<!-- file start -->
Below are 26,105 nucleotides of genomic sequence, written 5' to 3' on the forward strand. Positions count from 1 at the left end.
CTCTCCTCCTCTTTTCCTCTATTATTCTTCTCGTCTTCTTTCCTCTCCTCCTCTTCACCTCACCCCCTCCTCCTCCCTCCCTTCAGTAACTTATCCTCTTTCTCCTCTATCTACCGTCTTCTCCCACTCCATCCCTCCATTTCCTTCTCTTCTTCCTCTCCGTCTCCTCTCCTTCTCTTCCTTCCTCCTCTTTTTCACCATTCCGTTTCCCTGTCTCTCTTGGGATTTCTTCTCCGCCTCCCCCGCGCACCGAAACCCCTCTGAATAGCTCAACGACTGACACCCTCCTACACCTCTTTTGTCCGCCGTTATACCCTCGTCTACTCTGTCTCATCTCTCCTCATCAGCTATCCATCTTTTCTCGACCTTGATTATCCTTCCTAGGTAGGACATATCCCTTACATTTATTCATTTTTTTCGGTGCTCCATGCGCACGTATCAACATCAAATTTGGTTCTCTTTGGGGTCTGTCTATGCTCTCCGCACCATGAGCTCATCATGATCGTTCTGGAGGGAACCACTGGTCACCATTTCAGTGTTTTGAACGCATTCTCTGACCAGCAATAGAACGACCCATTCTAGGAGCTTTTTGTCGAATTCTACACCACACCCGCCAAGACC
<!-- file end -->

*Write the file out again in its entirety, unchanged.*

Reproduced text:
Below are 26,105 nucleotides of genomic sequence, written 5' to 3' on the forward strand. Positions count from 1 at the left end.
CTCTCCTCCTCTTTTCCTCTATTATTCTTCTCGTCTTCTTTCCTCTCCTCCTCTTCACCTCACCCCCTCCTCCTCCCTCCCTTCAGTAACTTATCCTCTTTCTCCTCTATCTACCGTCTTCTCCCACTCCATCCCTCCATTTCCTTCTCTTCTTCCTCTCCGTCTCCTCTCCTTCTCTTCCTTCCTCCTCTTTTTCACCATTCCGTTTCCCTGTCTCTCTTGGGATTTCTTCTCCGCCTCCCCCGCGCACCGAAACCCCTCTGAATAGCTCAACGACTGACACCCTCCTACACCTCTTTTGTCCGCCGTTATACCCTCGTCTACTCTGTCTCATCTCTCCTCATCAGCTATCCATCTTTTCTCGACCTTGATTATCCTTCCTAGGTAGGACATATCCCTTACATTTATTCATTTTTTTCGGTGCTCCATGCGCACGTATCAACATCAAATTTGGTTCTCTTTGGGGTCTGTCTATGCTCTCCGCACCATGAGCTCATCATGATCGTTCTGGAGGGAACCACTGGTCACCATTTCAGTGTTTTGAACGCATTCTCTGACCAGCAATAGAACGACCCATTCTAGGAGCTTTTTGTCGAATTCTACACCACACCCGCCAAGACC